There were no issues downloading and installing it, and no login data was required to use it.
However, there were many times when it had major issues with scanning the barcodes. Sometimes the barcode was on a shiny surface, and it reflected the fluorescent lights used in the grocery store. I was able to get around this by putting it under an empty shelf and scanning it.
The other issue I had with the scanning function was its ability to focus, especially close up. Such as when I had to put it under a shelf to get the glare off. At least half the time, it required that I tap on the screen to focus and accept the barcode.
If you are scanning in moderate light, it would have been a better experience. It made me wonder whether the app functionality was tested in a home or office environment and not in a grocery store.
They do have a paid version that supposedly has more items. However, I only used the free version for this review as that is what most people will be using.
What Are The Major Problems With The Gluten Free Scanner?
By far, the biggest user issue I had with The Gluten Free Scanner is designating something as “may contain gluten” when it contains wheat flour and malt extract.
That may contain statement is used on packaging when there is a chance it could contain it. Some people may have different sensitivity levels and may be ok with possible cross-contamination but not with gluten ingredients.
The scanner issue I had wasn’t that impactful. I was able to get it to actually scan the item after manipulating the package or shading the glare. All the instances of not getting information were from a lack of data in the database. It was the most annoying thing about using the app but not impactful.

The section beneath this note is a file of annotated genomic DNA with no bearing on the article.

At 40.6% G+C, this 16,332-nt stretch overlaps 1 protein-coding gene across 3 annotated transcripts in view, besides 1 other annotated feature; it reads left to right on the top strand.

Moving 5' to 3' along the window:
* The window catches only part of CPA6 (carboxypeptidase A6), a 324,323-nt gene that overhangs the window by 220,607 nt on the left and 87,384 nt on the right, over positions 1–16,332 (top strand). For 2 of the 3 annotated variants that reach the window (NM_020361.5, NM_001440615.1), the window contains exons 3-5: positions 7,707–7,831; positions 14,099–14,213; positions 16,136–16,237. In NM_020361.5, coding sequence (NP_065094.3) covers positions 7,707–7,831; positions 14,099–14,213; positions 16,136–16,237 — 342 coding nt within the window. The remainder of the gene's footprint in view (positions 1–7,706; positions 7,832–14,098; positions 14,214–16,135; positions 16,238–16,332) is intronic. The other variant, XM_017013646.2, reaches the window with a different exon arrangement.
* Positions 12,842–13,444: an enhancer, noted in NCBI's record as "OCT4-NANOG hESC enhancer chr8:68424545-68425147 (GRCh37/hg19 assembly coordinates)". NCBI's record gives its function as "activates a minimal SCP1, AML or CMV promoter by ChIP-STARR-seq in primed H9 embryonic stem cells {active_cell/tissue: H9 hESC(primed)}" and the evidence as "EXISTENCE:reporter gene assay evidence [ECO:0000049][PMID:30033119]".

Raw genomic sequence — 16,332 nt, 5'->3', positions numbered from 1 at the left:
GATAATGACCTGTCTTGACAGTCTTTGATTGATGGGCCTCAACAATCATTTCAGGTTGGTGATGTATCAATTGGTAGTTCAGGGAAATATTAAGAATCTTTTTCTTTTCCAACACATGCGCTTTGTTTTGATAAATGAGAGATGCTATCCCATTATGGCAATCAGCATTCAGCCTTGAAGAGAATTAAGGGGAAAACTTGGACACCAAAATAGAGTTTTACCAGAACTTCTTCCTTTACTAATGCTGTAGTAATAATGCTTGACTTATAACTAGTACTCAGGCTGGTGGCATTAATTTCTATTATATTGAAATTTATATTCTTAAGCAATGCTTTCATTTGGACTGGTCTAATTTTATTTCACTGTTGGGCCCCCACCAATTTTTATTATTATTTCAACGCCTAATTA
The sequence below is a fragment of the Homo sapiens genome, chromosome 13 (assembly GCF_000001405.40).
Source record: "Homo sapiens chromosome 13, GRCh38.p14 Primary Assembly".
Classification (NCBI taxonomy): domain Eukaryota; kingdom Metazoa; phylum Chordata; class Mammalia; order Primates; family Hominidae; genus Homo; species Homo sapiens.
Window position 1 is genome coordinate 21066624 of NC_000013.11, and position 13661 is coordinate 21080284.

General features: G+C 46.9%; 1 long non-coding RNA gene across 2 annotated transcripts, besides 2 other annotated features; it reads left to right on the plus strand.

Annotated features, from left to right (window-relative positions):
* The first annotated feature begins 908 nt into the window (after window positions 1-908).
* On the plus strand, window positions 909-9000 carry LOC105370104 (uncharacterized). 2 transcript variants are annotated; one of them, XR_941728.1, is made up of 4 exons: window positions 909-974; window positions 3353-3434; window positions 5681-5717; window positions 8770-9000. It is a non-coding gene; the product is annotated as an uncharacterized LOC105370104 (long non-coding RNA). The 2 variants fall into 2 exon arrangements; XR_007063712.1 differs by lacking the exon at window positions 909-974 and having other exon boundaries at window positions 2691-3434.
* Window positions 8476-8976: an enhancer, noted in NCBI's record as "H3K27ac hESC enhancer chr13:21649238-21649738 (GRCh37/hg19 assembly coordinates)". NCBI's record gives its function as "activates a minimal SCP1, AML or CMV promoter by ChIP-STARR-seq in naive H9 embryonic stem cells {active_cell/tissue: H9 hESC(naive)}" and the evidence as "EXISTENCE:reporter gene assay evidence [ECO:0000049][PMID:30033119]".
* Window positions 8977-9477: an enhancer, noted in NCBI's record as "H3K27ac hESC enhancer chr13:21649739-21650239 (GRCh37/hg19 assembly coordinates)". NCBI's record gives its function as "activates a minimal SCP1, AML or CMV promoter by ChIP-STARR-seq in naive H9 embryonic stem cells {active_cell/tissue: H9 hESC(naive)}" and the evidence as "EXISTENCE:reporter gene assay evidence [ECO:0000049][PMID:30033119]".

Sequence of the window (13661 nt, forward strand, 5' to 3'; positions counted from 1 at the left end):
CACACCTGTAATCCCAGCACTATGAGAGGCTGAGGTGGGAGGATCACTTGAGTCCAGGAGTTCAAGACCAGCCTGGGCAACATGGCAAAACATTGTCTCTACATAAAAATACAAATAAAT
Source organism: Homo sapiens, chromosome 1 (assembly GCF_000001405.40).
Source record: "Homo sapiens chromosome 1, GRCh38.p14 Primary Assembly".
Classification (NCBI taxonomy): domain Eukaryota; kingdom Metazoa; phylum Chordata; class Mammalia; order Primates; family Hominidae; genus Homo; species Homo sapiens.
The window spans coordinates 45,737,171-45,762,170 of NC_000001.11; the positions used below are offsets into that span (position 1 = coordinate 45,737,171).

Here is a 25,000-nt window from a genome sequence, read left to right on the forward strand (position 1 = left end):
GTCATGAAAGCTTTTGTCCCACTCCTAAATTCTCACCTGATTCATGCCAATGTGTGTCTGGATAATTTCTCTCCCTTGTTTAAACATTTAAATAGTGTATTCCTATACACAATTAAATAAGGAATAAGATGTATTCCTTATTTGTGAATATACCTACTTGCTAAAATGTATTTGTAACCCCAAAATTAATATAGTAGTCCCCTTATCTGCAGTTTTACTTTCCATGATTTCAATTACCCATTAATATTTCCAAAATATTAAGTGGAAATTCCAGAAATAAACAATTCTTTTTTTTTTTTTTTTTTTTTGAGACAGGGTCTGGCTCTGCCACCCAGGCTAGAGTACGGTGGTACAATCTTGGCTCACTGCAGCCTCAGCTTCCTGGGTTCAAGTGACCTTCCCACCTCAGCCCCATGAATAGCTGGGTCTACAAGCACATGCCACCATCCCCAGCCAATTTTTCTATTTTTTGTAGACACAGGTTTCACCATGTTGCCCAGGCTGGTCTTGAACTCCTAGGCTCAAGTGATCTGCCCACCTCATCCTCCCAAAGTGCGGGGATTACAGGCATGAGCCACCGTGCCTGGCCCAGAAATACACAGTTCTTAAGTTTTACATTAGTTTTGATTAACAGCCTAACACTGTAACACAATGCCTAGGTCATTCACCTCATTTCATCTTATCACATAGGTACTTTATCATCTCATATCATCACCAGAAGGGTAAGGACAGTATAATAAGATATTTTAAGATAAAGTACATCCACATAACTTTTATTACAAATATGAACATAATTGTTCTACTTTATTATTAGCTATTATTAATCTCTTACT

Overall the largest issue I see with The Gluten Free Scanner App is that it is crowdsourced and not fact-checked.
This app is no more accurate than going to a social media group and asking everyone if something is gluten free and taking the average response.
Is The Gluten Free Scanner Something You Should Use?
In general, you should never use any gluten scanner apps without looking at other data. You should always check the ingredients yourself and search the product website. If you can’t find anything on the product website, you can try looking on celiac.com for some information.
If you decide to use a gluten scanner app, this one had relatively high rates of information on scans, and the rate it was correct was very high. The only time it wasn’t correct in my testing was “may contain” instead of “contains.”
If you want to see a comparison of 6 total apps to find the best one, click here to find it.